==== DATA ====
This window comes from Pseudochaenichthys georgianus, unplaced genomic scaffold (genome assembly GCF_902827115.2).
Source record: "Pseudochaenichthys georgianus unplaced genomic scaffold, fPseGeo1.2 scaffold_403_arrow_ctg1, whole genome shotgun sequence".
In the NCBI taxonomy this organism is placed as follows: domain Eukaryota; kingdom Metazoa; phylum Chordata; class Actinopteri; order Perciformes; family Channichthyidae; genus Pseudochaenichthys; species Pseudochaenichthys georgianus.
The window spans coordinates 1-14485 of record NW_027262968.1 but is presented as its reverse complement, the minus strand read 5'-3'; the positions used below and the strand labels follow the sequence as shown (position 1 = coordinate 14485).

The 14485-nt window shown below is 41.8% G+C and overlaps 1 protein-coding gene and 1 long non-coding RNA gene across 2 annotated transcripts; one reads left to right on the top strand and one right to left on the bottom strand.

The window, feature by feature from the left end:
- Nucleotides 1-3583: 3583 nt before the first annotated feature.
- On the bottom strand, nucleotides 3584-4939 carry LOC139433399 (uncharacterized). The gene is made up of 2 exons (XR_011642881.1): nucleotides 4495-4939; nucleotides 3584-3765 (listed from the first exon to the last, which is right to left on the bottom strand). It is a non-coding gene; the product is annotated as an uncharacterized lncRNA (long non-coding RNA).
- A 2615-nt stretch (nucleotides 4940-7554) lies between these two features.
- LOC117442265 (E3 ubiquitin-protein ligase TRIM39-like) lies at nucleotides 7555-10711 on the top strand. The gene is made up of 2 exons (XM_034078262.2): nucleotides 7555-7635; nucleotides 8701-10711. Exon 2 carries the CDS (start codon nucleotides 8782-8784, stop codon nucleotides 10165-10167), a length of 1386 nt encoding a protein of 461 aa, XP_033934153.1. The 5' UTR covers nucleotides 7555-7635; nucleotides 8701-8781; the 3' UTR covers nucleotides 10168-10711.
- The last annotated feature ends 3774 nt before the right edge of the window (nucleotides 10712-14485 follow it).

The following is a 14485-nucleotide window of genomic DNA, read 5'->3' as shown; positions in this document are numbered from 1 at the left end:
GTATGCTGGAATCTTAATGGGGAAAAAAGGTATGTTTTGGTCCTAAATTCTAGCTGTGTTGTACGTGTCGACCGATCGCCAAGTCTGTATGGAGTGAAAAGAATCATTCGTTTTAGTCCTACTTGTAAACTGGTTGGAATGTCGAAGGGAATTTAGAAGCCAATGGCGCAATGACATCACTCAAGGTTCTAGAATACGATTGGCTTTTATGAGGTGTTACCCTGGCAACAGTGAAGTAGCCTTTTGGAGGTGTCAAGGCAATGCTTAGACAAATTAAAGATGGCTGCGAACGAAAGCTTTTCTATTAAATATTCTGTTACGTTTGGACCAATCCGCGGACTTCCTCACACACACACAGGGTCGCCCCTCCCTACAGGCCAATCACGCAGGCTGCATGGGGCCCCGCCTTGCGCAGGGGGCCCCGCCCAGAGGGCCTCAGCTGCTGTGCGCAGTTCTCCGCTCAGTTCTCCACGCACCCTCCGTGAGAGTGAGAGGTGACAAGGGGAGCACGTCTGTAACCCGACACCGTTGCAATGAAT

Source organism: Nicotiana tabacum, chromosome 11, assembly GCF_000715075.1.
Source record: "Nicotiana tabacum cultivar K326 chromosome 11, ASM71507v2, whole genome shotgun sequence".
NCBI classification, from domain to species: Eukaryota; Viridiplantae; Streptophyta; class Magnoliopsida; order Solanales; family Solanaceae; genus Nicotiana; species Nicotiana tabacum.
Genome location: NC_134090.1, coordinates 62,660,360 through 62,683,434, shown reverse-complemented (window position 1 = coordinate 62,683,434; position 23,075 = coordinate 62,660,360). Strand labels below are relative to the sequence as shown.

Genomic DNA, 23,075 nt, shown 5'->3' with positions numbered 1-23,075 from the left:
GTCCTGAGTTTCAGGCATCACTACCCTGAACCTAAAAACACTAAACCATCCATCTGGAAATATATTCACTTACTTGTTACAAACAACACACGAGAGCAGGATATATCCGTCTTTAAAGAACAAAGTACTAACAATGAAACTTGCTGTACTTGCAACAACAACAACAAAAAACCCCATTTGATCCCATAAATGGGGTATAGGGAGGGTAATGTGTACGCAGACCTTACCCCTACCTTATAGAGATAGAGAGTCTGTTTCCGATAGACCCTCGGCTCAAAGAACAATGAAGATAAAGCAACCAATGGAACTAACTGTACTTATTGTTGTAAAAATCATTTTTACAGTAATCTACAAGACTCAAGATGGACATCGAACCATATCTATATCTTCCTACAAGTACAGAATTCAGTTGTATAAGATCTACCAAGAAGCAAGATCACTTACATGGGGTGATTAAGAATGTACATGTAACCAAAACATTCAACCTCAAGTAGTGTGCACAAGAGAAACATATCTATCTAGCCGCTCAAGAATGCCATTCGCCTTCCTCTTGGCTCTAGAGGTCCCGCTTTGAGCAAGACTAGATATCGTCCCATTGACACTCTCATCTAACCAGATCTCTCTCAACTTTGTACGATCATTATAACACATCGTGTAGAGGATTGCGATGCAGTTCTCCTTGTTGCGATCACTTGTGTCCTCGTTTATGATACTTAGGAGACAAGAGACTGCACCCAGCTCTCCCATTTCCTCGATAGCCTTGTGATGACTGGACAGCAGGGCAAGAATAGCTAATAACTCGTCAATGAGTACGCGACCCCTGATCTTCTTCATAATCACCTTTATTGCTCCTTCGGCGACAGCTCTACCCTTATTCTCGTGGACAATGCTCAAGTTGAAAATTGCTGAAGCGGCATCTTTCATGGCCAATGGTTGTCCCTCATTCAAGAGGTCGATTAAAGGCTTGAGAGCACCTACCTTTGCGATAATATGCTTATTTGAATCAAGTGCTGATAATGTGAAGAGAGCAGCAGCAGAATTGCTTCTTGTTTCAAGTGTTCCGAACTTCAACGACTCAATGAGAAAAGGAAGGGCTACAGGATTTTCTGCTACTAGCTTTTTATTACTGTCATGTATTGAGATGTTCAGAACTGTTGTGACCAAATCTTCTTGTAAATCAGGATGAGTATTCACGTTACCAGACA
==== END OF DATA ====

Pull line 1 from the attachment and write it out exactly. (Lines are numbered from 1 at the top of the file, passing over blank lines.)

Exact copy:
This window comes from Pseudochaenichthys georgianus, unplaced genomic scaffold (genome assembly GCF_902827115.2).